Rembrandt: Images and Metaphors

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Haus Publishing, 2006 - Architecture - 304 pages
Rembrandt's Youth in Leiden and his Training as a Painter, Constantin Huygens Discovers Rembrandt and Jan Lievens, The Language of the Baroque, Self-Portraits, Rembrandt the Etcher, Rembrandt Gains Recognition in Amsterdam, Rembrandt and Saskia, Rembrandt's Commissions from Prince Frederick Hendrick, Rembrandt and Judaism, The Biblical Histories of the First Amsteram Period, An Uncommon Subject, Rembrandt and Antiquity, Self-Portraits of the Baroque Period, Rembrandt Again Accepts Portrait Commissions, The Night Watch - Myth and Reality, Rembrandt's Crisis and the Art of the 1640s, The Biblical Histories of the 1640s, The Hidden Symbolism of the New Testament Depictions, The Hundred Guilder Print: And the Suggestion of how the Story Hangs Together, Geertghe Dircx and Hendrickje Stoffels, The Etchings of the 1650s, The Paintings of the 1650s, The Language of Pictures: Elimination, Rembrandt's Bankruptcy and the Sale of his House and Encyclopaedic Collection, Rembrandt and Ruffo, Rembrandt's Late Work, Late Self-Portraits, The Myth of the Misjudged and Forgotten Artist.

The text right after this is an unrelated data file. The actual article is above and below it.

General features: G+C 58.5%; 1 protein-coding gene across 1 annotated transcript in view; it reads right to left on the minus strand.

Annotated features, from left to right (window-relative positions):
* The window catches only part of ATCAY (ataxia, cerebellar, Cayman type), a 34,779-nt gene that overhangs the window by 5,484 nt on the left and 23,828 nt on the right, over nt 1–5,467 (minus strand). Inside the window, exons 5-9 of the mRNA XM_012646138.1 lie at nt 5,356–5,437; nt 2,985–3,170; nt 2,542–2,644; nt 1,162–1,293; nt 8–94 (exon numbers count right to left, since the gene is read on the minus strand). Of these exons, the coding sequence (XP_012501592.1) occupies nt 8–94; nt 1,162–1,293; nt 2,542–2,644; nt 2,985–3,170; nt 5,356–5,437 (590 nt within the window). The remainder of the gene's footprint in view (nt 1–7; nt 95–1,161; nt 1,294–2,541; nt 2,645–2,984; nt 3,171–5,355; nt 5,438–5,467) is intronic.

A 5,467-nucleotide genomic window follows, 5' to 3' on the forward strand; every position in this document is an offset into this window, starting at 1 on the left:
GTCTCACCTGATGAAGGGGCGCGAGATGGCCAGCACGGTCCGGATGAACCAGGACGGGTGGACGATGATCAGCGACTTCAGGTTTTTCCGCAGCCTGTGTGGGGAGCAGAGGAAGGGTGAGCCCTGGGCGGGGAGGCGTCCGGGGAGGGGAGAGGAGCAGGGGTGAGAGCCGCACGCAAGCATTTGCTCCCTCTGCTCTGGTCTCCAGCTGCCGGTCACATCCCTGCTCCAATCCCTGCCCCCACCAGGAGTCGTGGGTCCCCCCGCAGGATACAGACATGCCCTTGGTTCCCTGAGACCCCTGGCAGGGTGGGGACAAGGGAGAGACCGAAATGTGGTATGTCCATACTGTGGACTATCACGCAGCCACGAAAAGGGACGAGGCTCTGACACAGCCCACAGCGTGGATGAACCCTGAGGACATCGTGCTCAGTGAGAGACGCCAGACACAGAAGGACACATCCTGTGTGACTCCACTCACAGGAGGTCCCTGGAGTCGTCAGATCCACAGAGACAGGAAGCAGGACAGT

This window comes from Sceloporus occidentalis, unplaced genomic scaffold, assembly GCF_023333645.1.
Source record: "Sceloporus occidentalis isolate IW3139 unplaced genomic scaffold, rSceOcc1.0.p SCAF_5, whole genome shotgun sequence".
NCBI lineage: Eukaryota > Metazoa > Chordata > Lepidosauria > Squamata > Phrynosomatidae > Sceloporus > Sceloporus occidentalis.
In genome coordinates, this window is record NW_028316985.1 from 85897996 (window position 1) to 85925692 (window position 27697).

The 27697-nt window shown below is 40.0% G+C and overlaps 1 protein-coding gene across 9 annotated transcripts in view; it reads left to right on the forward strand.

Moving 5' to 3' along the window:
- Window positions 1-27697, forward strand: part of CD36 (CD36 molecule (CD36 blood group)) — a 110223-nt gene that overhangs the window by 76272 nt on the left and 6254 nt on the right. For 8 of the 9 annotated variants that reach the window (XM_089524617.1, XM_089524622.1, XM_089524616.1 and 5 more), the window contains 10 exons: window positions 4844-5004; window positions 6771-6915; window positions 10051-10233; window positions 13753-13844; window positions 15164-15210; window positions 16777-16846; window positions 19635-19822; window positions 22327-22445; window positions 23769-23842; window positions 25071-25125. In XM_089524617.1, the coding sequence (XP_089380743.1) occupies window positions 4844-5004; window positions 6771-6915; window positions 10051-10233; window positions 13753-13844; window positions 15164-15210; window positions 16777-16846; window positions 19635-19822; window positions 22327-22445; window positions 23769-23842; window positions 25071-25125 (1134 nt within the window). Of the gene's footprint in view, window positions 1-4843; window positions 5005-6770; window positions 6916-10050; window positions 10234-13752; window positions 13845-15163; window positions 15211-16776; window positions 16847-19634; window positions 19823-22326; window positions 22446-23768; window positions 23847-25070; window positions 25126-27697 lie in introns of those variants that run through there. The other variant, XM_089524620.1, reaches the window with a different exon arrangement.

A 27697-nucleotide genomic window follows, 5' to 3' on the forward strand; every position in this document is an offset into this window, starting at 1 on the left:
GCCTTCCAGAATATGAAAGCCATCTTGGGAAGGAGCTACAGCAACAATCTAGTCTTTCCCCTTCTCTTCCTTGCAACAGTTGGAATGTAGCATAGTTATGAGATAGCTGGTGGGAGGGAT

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Foreword vii
Constantin Huygens Discovers Rembrandt and Jan Lievens

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About the author (2006)

Christian Tümpel (2002-2009) was a Professor of the History of Art in Nijmegen, The Netherlands. He devoted his life to researching Rembrandt, starting in 1968 with his doctoral dissertation about Rembrandt’s historical paintings, which earned him a fellowship at the Warburg Institute in London the following year. In 1971 he was awarded the Prize of the Dutch Royal Academy of Science for his studies of Rembrandt, an honour the academy bestows only every twenty years. He was a prodigious contributor to the catalogues of international exhibitions, most notably to the anniversary exhibition 'Rembrandt' at the Rembrandt House in Amsterdam. He presented papers at conferences in Washington, Sacramento, Detroit, Amsterdam, Antwerp, Berlin and Hamburg and was involved in the curatorial preparation of major exhibitions of Dutch art and 19th century sculpture in Amsterdam, Haarlem, Nijmegen, Jerusalem, Münster and Berlin. His essays and books on Dutch art and on Rembrandt have been translated into many languages.

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